Hailey Bieber Shares Update on Justin Bieber’s Fear of Facial Paralysis – National

Hailey Bieber wants fans to know that her husband, Canadian pop star Justin Bieber, is doing fine after being diagnosed with Ramsay Hunt syndrome.

Hailey, 25, appeared on Good morning America (GMA) Wednesday and shared that Justin, 28, is “doing very well”.

Read more:

Justin Bieber says he has facial paralysis due to Ramsay Hunt syndrome

“He’s getting better every day,” Hailey said. “He’s feeling a lot better and it was clear it was just a really scary and random situation, but he’s going to be all right.”

Justin had to cancel some of his upcoming shows last week and shared on Instagram that he suffers from the syndrome that causes facial paralysis.

In a video uploaded to the social media platform on June 10, Justin showed the extent of the paralysis on one side of his face.

Click to play video: 'Justin Bieber reveals he has facial paralysis due to Ramsay Hunt syndrome'

Justin Bieber reveals he has facial paralysis due to Ramsay Hunt syndrome

Justin Bieber reveals he has facial paralysis due to Ramsay Hunt syndrome

“As you can see this eye won’t blink, I can’t smile on this side of my face, this nostril won’t move,” he said in the video.

“This is pretty serious, as you can see,” he added. “I wish this wasn’t the case, but obviously my body is telling me to slow down.”

Hailey told GMA they have a lot of support and love from fans, family and friends.

“Everyone has sent good wishes, advice, recommendations. It’s actually been really great.”

She also added that while the couple has had many health problems recently (she suffered a mini-stroke earlier this year and underwent surgery to close a hole in her heart), she believes their trials have helped them develop a build a stronger bond.

“I honestly think the silver lining of it is that it brings us a lot closer because you’re going through this together, you’re there for each other, you support each other, and there’s something that really binds you through these times.”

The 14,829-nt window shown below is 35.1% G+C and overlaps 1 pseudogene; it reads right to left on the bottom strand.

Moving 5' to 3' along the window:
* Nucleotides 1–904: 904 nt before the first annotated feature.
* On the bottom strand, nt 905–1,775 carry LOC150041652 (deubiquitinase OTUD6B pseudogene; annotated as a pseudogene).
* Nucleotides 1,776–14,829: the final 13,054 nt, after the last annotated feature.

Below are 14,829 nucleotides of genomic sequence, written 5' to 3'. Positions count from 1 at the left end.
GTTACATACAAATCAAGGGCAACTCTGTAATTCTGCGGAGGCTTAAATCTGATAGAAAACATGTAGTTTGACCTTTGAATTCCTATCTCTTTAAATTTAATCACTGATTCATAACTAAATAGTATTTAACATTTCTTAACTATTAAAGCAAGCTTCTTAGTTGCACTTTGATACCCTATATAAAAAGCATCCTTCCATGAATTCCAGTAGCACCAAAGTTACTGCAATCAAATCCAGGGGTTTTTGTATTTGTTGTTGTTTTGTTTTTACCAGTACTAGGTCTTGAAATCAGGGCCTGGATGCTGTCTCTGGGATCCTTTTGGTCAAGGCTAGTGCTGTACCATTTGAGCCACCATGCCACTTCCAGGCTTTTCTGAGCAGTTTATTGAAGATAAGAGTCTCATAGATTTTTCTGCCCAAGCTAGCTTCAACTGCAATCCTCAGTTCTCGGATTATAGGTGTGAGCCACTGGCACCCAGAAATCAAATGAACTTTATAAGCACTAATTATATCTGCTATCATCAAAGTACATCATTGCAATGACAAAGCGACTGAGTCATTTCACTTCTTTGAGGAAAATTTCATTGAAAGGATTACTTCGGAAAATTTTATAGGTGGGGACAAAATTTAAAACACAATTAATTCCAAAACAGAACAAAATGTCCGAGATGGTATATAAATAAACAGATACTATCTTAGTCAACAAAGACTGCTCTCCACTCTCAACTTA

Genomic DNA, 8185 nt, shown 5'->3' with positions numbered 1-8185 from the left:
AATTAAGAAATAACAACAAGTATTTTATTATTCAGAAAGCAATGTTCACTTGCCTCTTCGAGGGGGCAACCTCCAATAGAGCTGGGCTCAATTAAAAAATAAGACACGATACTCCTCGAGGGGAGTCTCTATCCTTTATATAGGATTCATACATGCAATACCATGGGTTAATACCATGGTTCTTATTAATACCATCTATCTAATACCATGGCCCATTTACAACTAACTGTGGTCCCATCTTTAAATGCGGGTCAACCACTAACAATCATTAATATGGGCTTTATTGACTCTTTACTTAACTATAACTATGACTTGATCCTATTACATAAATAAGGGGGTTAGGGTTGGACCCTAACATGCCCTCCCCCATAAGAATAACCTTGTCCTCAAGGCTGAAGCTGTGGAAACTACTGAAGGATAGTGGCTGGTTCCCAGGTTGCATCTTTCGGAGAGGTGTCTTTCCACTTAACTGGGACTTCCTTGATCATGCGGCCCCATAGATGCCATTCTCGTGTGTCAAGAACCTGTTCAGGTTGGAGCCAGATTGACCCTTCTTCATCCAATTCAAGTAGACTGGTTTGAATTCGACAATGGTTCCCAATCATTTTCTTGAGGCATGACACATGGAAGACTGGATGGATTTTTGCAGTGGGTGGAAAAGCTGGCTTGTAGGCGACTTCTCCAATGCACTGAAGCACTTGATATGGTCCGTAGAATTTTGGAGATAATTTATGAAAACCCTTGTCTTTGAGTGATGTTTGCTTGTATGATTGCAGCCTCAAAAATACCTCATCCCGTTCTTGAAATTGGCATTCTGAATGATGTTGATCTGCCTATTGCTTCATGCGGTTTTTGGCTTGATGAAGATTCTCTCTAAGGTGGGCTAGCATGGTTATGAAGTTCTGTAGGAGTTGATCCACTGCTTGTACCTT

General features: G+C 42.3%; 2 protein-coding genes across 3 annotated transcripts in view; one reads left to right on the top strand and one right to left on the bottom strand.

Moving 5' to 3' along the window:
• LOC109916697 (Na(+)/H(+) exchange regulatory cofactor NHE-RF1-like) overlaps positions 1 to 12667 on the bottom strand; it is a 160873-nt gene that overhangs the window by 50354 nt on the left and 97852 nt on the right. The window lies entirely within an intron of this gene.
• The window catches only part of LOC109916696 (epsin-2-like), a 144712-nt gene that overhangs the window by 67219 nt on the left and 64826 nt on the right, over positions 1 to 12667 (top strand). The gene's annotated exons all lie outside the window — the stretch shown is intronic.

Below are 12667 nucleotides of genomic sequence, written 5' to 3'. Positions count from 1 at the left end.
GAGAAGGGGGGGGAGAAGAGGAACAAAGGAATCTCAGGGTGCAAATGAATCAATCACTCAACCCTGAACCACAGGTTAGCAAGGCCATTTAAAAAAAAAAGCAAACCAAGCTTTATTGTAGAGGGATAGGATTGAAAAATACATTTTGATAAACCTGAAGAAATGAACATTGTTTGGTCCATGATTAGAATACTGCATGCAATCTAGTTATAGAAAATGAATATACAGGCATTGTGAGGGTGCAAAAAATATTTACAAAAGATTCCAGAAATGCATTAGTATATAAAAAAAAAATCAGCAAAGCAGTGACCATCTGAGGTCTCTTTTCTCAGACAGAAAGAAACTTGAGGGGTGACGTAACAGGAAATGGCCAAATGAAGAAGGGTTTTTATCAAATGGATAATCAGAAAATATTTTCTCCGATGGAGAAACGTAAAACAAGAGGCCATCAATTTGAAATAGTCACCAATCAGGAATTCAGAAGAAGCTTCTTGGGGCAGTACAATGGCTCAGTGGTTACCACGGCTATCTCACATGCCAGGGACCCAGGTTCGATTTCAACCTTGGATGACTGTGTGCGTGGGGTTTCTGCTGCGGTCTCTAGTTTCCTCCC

Justin Bieber and Hailey Bieber.

Getty Images

Justin has kept fans updated in a post, saying he leaned on his faith to get him through a tough time.

“Every day has gotten better and despite all the discomfort I have found comfort in the one who designed me and who knows me. I am reminded that he all knows me. He knows the darkest parts of me that I don’t want anyone to know and he constantly welcomes me into his loving arms. This perspective has given me peace of mind during this horrific storm that I am facing.”

Ramsay Hunt syndrome arises from the reactivation of a viral infection, according to Dr. Charles Nduka, a consultant plastic, reconstructive and cosmetic surgeon in Brighton, England.

Read more:

Ramsay Hunt Syndrome: Here’s What We Know About Justin Bieber’s Diagnosis

“Many people have heard of chickenpox, and chickenpox can cause a reactivation of the virus in the form of shingles, which is a rash that will form on the body,” he said in an interview with Reuters. “If that rash occurs near the facial nerve, it can cause a sudden onset of facial paralysis, often related to some pain around or behind the ear.”

People who develop Ramsay Hunt syndrome usually have another problem at the same time that is causing their immune system suppression, according to Nduka, who is also the co-founder of the Facial Palsy UK charity.

Patients with the syndrome will often notice that their eyes become dry and the inability to keep moisture in their mouths.

Click to play the video: 'What is Ramsay Hunt Syndrome?'

What is Ramsay Hunt Syndrome?

What is Ramsay Hunt Syndrome?

“The symptoms Mr. Bieber described are classic for facial paralysis,” Nduka said. “Just brushing your teeth and trying to spit out the toothpaste can be very difficult if one side of the face is paralyzed.”

Ramsay Hunt syndrome has an annual incidence of 3.2 to 4.2 cases per 1,000, according to the Canadian Medical Association Journal (CMAJ).

About 75 percent of patients with the syndrome who receive early treatment are expected to make a full recovery, he added.

“I often see patients in the entertainment industry with facial paralysis and they have this very specific problem because of their livelihood,” Nduka added.

— with files from Reuters

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